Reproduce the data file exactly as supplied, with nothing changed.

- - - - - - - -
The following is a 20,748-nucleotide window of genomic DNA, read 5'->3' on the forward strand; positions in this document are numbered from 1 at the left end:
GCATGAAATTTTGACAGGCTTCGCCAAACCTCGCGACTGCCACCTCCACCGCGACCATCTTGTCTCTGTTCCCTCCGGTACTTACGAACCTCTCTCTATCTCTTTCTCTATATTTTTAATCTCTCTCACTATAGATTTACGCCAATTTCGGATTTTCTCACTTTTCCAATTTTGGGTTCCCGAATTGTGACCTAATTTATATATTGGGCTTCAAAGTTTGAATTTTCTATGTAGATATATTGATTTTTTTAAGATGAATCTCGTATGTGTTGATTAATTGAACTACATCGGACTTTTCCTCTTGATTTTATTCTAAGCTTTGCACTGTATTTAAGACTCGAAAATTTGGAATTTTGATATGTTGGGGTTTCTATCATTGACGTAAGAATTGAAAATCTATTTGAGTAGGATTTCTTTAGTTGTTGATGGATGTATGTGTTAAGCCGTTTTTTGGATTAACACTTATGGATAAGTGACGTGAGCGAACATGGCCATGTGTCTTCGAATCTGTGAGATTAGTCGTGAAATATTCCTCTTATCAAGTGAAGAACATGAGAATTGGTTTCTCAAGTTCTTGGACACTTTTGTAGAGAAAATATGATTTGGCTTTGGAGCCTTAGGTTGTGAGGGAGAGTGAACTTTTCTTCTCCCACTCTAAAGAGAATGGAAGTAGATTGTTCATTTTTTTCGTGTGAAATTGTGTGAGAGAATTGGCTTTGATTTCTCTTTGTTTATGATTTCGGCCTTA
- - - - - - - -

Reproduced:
The following is a 20,748-nucleotide window of genomic DNA, read 5'->3' on the forward strand; positions in this document are numbered from 1 at the left end:
GCATGAAATTTTGACAGGCTTCGCCAAACCTCGCGACTGCCACCTCCACCGCGACCATCTTGTCTCTGTTCCCTCCGGTACTTACGAACCTCTCTCTATCTCTTTCTCTATATTTTTAATCTCTCTCACTATAGATTTACGCCAATTTCGGATTTTCTCACTTTTCCAATTTTGGGTTCCCGAATTGTGACCTAATTTATATATTGGGCTTCAAAGTTTGAATTTTCTATGTAGATATATTGATTTTTTTAAGATGAATCTCGTATGTGTTGATTAATTGAACTACATCGGACTTTTCCTCTTGATTTTATTCTAAGCTTTGCACTGTATTTAAGACTCGAAAATTTGGAATTTTGATATGTTGGGGTTTCTATCATTGACGTAAGAATTGAAAATCTATTTGAGTAGGATTTCTTTAGTTGTTGATGGATGTATGTGTTAAGCCGTTTTTTGGATTAACACTTATGGATAAGTGACGTGAGCGAACATGGCCATGTGTCTTCGAATCTGTGAGATTAGTCGTGAAATATTCCTCTTATCAAGTGAAGAACATGAGAATTGGTTTCTCAAGTTCTTGGACACTTTTGTAGAGAAAATATGATTTGGCTTTGGAGCCTTAGGTTGTGAGGGAGAGTGAACTTTTCTTCTCCCACTCTAAAGAGAATGGAAGTAGATTGTTCATTTTTTTCGTGTGAAATTGTGTGAGAGAATTGGCTTTGATTTCTCTTTGTTTATGATTTCGGCCTTA